Be Safe Around Farm Equipment on Roads

Safety Tips for Motorists Near Farm Equipment on Roads, Highways During Planting Season

Russ Quinn
By  Russ Quinn , DTN Staff Reporter
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Motorists on rural roads and highways need to watch out for farm equipment this spring. (DTN file photo by Jim Patrico)

OMAHA (DTN) -- With planting season ramping up, more farm equipment will travel rural roads and highways. Motorists are encouraged to slow down, be alert and be patient when encountering farm machinery on roadways this spring, according to a recent press release from the Indiana Department of Agriculture.

While farm equipment can mean many different machines, generally in the spring it includes sprayers, tractors pulling planters or tillage equipment and trucks hauling agricultural products. These vehicles are wide and travel at speeds no greater than 25 miles per hour, according to the release. (See…)

"During the spring and fall seasons Indiana sees a dramatic increase of large farm equipment on our rural roads and highways," stated Doug Carter, Indiana State Police superintendent. "In our strong agricultural state, it is critical that Hoosier motorists know the steps to take when approaching farm equipment on the roadways to ensure we all make it home safely to our families."

The Indiana State Department of Agriculture put together the following list of safety tips for motorists approaching large farm equipment:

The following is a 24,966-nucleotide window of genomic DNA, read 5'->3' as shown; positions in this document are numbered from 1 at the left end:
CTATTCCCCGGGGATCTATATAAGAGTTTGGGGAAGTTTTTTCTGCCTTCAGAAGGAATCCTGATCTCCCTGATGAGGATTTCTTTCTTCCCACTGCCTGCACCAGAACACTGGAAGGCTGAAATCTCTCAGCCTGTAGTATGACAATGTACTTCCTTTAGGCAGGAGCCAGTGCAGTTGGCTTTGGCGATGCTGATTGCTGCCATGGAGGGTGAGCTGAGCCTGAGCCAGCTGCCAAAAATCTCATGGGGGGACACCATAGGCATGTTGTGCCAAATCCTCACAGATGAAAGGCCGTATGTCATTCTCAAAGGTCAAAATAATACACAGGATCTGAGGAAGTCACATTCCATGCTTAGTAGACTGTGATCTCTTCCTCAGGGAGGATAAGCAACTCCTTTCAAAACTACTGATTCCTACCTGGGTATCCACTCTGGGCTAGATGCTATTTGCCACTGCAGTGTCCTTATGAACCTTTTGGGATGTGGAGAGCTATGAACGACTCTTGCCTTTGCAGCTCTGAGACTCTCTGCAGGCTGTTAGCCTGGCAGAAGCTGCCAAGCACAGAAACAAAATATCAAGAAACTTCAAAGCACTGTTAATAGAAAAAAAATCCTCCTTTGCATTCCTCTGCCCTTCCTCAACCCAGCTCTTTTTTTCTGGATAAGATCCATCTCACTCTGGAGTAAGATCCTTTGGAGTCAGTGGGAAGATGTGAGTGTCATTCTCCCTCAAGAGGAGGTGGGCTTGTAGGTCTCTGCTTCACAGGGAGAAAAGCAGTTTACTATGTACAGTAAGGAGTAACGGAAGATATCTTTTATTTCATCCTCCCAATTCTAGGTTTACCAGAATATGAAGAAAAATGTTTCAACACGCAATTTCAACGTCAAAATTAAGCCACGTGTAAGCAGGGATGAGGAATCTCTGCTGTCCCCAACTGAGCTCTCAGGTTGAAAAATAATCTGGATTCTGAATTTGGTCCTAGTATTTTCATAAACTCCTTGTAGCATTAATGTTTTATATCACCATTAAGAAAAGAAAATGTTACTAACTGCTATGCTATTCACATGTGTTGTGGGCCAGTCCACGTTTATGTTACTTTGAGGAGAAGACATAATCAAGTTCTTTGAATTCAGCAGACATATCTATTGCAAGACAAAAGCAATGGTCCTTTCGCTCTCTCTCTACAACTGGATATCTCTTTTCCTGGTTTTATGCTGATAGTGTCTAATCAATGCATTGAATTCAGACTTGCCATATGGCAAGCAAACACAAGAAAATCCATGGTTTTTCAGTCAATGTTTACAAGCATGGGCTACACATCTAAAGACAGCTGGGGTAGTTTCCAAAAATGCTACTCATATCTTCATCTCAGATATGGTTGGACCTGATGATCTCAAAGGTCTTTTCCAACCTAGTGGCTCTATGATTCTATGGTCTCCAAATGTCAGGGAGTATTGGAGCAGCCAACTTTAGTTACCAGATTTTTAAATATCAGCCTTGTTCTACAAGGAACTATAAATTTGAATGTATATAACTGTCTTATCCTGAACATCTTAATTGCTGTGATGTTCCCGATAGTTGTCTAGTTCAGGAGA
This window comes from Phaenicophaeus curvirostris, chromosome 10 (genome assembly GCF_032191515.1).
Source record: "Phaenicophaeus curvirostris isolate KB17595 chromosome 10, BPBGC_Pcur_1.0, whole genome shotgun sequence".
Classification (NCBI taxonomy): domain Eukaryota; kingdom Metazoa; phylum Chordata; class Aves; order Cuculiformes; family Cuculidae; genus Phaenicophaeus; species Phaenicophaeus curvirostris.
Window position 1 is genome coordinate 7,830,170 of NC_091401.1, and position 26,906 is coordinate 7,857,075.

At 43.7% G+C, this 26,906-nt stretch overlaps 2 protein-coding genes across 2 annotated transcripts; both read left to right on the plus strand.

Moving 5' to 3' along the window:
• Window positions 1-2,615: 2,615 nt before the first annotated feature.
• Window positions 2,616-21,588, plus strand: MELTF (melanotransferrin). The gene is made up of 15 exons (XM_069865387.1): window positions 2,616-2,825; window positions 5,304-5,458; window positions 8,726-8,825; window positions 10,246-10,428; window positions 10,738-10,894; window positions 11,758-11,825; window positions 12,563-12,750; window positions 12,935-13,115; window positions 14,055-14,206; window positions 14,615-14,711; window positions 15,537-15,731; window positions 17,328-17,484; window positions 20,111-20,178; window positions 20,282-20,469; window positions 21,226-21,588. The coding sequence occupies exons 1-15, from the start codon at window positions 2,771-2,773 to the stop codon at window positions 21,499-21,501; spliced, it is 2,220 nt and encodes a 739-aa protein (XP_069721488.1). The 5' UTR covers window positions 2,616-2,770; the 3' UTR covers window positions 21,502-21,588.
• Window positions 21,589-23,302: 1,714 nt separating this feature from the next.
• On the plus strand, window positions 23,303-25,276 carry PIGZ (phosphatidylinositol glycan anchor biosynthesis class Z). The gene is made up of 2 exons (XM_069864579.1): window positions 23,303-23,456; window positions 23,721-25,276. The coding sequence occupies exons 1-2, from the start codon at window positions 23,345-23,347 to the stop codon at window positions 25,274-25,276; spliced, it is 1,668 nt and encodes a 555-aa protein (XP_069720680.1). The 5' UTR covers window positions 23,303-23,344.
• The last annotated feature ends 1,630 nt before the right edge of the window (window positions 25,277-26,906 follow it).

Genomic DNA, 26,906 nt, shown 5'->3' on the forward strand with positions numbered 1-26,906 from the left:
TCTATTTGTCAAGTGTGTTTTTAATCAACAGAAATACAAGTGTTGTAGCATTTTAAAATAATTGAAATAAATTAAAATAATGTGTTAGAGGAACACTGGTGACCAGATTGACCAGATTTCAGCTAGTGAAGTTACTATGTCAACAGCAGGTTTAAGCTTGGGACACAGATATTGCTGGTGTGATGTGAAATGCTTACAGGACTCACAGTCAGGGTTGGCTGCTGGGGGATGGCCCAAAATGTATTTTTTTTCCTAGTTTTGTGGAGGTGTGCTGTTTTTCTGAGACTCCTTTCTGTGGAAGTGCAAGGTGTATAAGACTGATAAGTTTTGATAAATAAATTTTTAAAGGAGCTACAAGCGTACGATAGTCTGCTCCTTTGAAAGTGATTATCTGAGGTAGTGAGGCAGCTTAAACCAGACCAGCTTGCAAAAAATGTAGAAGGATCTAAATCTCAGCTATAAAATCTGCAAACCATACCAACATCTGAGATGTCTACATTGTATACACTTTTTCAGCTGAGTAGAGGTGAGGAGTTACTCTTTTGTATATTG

-- Farmers will pull over when they are able to let motorists pass, but it may take time for them to get to a safe place to do so.

-- Be patient. Farm equipment is wide, sometimes taking up most of the road.

-- Be careful when passing. Do not pass in a designated "No Passing Zone" or within 100 feet of any intersection, railroad grade crossing, bridge, elevation structure or tunnel.

-- Do not try to pass slow-moving farm equipment on the left without ensuring that the farmer driving the equipment is not planning a left turn. It may appear that the driver is pulling over to allow a pass when the farmer is actually preparing to turn. You will drive right into its path, endangering yourself and the farmer.

-- Avoid tailgating, as some farm equipment might have to make sudden stops along the road.

-- Allow plenty of time to get to a destination, be aware of alternate routes and avoid distractions.

Indiana State Department of Agriculture Director Bruce Kettler reminds motorists to be alert on the state's rural roads.

"I want to encourage motorists to be aware during this spring season and know that encountering farm equipment is likely and to slow down when approaching," Kettler said.

Rural roadway safety is certainly not a one-way street. There are also certain practices farmers can implement to make their farm equipment more visible on rural roads.

The Upper Midwest Agricultural Safety and Health Center (UMASH) encouraged farmers to improve lighting and markings on farm equipment to make them more visible on rural roads. Here are some of the Center's safety tips:

-- Outline equipment with reflective marking at the widest points.

-- Use a slow-moving vehicle (SMV) emblem and keep it clean and visible.

-- Make sure all equipment lights work, such as flashing amber lights and turn the lights on as you drive on the roads, even in the daytime.

-- Consider adding red taillights to towed equipment.

-- If possible, avoid traveling on roadways in the dark.

-- Always use turning signals.

To visit the UMASH Roadway Safety website, click on the following link:….

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Russ Quinn